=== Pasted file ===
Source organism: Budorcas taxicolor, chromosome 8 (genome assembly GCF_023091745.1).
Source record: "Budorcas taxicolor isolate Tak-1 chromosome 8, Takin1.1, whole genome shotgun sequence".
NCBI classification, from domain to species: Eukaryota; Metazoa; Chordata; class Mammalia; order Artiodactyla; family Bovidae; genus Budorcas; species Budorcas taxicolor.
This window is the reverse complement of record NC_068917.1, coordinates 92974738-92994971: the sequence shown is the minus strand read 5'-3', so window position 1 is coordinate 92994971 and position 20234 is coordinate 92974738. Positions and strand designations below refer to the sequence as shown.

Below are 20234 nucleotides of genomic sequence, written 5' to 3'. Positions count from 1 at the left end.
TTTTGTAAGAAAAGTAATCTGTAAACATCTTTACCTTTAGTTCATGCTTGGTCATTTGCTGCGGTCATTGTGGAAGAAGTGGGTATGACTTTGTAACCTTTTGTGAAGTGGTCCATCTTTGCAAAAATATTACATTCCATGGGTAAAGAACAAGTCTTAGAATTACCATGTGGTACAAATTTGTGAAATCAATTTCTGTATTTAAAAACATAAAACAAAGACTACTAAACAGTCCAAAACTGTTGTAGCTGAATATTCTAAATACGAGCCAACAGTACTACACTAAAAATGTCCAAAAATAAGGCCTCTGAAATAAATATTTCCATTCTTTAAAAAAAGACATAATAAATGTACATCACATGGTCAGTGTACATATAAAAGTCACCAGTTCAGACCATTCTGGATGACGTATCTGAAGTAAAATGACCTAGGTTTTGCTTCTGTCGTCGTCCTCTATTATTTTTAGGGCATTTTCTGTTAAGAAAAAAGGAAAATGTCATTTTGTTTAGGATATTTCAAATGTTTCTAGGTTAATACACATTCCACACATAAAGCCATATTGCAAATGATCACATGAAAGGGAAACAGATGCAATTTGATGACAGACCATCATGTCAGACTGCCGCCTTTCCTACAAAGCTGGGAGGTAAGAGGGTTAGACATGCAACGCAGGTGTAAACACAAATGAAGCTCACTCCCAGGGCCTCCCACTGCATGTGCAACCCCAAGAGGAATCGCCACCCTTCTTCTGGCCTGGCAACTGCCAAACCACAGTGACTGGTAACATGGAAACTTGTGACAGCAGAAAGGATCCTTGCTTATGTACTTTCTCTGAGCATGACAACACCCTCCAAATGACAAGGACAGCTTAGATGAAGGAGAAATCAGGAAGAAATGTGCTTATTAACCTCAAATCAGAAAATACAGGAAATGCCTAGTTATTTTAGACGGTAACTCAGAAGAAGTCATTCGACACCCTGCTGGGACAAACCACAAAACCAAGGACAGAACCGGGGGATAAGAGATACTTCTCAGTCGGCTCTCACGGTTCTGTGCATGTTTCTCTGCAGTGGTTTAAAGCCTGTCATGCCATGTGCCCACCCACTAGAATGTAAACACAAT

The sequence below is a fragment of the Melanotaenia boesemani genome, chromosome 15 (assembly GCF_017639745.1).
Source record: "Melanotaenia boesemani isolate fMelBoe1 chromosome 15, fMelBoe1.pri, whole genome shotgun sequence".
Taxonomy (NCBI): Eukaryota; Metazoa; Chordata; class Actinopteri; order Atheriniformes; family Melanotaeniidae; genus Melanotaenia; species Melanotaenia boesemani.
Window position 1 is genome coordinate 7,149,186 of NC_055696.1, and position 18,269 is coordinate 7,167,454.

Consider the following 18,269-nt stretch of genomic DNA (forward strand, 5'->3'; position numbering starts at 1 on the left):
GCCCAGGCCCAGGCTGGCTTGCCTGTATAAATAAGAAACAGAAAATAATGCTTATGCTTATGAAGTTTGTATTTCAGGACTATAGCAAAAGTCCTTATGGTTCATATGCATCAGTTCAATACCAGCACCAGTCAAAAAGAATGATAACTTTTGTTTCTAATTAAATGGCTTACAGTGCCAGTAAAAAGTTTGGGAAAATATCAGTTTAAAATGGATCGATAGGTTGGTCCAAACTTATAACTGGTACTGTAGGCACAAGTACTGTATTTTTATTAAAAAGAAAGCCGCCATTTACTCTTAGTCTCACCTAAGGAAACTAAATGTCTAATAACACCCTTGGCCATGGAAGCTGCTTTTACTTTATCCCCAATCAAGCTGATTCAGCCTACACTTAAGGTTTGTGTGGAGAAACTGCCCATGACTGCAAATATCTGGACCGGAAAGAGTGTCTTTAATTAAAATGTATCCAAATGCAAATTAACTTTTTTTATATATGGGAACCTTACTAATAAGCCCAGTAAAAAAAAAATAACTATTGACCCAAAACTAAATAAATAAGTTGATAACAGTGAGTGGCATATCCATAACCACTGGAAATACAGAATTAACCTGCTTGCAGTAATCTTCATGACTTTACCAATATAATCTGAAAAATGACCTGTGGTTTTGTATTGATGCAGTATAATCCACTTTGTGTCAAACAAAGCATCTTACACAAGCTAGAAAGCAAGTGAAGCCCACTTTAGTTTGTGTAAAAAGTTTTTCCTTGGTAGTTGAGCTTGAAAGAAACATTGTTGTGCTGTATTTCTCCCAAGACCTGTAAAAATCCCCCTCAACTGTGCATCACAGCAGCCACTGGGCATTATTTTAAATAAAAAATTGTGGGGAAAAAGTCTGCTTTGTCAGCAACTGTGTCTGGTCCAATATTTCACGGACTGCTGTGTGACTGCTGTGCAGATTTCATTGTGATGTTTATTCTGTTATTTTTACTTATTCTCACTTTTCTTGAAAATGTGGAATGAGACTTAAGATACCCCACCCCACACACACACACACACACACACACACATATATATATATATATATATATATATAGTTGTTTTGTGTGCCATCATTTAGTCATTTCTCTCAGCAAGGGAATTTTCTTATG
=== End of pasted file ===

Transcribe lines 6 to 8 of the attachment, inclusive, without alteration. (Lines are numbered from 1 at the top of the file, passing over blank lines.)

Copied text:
TTTTGTAAGAAAAGTAATCTGTAAACATCTTTACCTTTAGTTCATGCTTGGTCATTTGCTGCGGTCATTGTGGAAGAAGTGGGTATGACTTTGTAACCTTTTGTGAAGTGGTCCATCTTTGCAAAAATATTACATTCCATGGGTAAAGAACAAGTCTTAGAATTACCATGTGGTACAAATTTGTGAAATCAATTTCTGTATTTAAAAACATAAAACAAAGACTACTAAACAGTCCAAAACTGTTGTAGCTGAATATTCTAAATACGAGCCAACAGTACTACACTAAAAATGTCCAAAAATAAGGCCTCTGAAATAAATATTTCCATTCTTTAAAAAAAGACATAATAAATGTACATCACATGGTCAGTGTACATATAAAAGTCACCAGTTCAGACCATTCTGGATGACGTATCTGAAGTAAAATGACCTAGGTTTTGCTTCTGTCGTCGTCCTCTATTATTTTTAGGGCATTTTCTGTTAAGAAAAAAGGAAAATGTCATTTTGTTTAGGATATTTCAAATGTTTCTAGGTTAATACACATTCCACACATAAAGCCATATTGCAAATGATCACATGAAAGGGAAACAGATGCAATTTGATGACAGACCATCATGTCAGACTGCCGCCTTTCCTACAAAGCTGGGAGGTAAGAGGGTTAGACATGCAACGCAGGTGTAAACACAAATGAAGCTCACTCCCAGGGCCTCCCACTGCATGTGCAACCCCAAGAGGAATCGCCACCCTTCTTCTGGCCTGGCAACTGCCAAACCACAGTGACTGGTAACATGGAAACTTGTGACAGCAGAAAGGATCCTTGCTTATGTACTTTCTCTGAGCATGACAACACCCTCCAAATGACAAGGACAGCTTAGATGAAGGAGAAATCAGGAAGAAATGTGCTTATTAACCTCAAATCAGAAAATACAGGAAATGCCTAGTTATTTTAGACGGTAACTCAGAAGAAGTCATTCGACACCCTGCTGGGACAAACCACAAAACCAAGGACAGAACCGGGGGATAAGAGATACTTCTCAGTCGGCTCTCACGGTTCTGTGCATGTTTCTCTGCAGTGGTTTAAAGCCTGTCATGCCATGTGCCCACCCACTAGAATGTAAACACAAT

The sequence below is a fragment of the Melanotaenia boesemani genome, chromosome 15 (assembly GCF_017639745.1).
Source record: "Melanotaenia boesemani isolate fMelBoe1 chromosome 15, fMelBoe1.pri, whole genome shotgun sequence".